A Woman's Biological Need to Nurture-And How To Satisfy It When You're Not a Mom
By Dr. Ellen L. Walker
On a warm spring afternoon last April, I shared tea with my friend Susan and we talked about our lives, as women without children. We discussed how the need to nurture others is both hard-wired and encouraged in girls in our culture from an early age. I asked Susan if she's felt a loss because of not having a child of her own to love and nurture; she admitted that there are times when she yearns, momentarily, to have a child of her own for this very reason. Despite these occasions, she is committed to and satisfied with her decision to remain childfree, and she recognizes her desire to nurture as something that's natural and healthy. She understands the difference between the desire to nurture and the desire to parent...Two very different things that often get defined by one action: motherhood.
So just how does a woman satisfy the biological need to nurture when she isn't a mom? It's interesting to examine the lives of celebrities who are childfree to see how they have fulfilled this need to nurture.
Childfree Role Models, Including Oprah Winfrey
Oprah-just hearing her name evokes a feeling of warmth for millions of women who have watched her television program through the years. She is undoubtedly a nurturer in so many ways. Oprah opened the Leadership Academy for Girls in South Africa four years ago. This boarding school is specifically for girls who show leadership potential but lack family support. Her foundation has also provided funds for schools in the United States and even donated money to rebuild homes following Hurricane Katrina. In a recent interview with Barbara Walters, Oprah spoke out for perhaps the first time about being childfree. She told Barbara, "I have not one regret about not having children." I could not have had this life and lived it with the level of intensity that is required to do this show the way that it's done." She went on to talk about her emotional involvement in the lives of the girls who attend her school and of her personal relationships with them. Oprah recently launched a new television network, and she described this project as the birthing of a baby. No doubt, millions more will be touched by her programming and her giving in other ways will continue as well. Who can predict where her energy will be directed when her daily show comes to an end!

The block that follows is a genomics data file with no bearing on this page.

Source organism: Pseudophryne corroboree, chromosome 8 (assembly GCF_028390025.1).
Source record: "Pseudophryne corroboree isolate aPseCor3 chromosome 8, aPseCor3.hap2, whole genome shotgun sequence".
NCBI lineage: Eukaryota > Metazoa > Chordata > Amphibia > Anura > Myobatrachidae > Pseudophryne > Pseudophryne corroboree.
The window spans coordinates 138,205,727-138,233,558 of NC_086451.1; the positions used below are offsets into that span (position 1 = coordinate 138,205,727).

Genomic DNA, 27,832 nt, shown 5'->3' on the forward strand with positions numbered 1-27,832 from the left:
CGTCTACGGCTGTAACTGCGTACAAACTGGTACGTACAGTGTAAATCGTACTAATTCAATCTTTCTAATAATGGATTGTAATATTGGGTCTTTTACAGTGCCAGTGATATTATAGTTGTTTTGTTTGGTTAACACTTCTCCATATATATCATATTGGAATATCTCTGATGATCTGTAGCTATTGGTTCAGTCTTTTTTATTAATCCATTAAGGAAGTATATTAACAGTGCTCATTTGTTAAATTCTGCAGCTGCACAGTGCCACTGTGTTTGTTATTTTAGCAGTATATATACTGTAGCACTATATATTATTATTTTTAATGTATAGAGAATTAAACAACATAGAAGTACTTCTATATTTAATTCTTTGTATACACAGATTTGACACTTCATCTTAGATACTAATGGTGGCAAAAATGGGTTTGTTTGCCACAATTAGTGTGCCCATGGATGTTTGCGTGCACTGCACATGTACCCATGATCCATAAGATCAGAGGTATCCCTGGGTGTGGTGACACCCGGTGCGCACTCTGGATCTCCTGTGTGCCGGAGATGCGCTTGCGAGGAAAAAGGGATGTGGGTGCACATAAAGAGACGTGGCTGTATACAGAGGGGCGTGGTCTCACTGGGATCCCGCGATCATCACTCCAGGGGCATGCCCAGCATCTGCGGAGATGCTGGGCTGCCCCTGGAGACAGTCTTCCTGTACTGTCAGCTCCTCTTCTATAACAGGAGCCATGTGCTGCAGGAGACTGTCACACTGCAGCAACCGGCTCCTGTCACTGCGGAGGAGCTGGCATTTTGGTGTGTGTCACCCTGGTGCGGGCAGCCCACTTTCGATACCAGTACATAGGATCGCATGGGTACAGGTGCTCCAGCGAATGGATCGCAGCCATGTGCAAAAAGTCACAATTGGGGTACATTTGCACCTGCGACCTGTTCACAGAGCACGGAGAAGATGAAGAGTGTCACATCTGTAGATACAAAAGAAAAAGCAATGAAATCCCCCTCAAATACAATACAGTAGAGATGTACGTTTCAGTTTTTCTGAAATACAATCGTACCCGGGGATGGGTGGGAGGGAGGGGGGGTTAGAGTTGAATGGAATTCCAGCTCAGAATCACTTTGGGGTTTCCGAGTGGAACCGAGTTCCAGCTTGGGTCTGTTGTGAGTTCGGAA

Helen Mirren has also spoken out about her contentment with not being a mom-she claims that she's never had a maternal drive. Instead of nurturing children of her own, she's given both time and money to charitable organizations. She traveled to northern Uganda with Oxfam to draw attention to the crisis there, and she gives to a variety of other organizations, many of which are child-focused. Plus, there's Jennifer Aniston, who gives generously to the Lili Claire Foundation and other organizations specifically focused on children.
And then there's Mother Teresa, founder of the Missionaries of Charity in Calcutta, India. By the time of her death in 1997, it was operating 610 missions in 123 countries including hospices and homes for people with HIV/AIDS, leprosy, and tuberculosis, soup kitchens, children's and family counseling programs, orphanages, and schools.
The Need to Nurture is Healthy and Normal
So the lesson here is that it's normal and healthy to feel the need to nurture, and this need may even come out as a maternal urge. Examine and contemplate your need. You may decide that you really want to have a child, and you're prepared to make this happen. If, as is the case for my friend Susan, myself, and so many other childfree women, this urge is clearly related to the need to nurture rather than the need to mother, seek out healthy opportunities to do so. It may mean being a more caring and giving friend, getting involved in some community service, taking time to snuggle with your partner or your pet, or even doing something nurturing for yourself. You'll be glad you did, and so will those whose lives you've touched.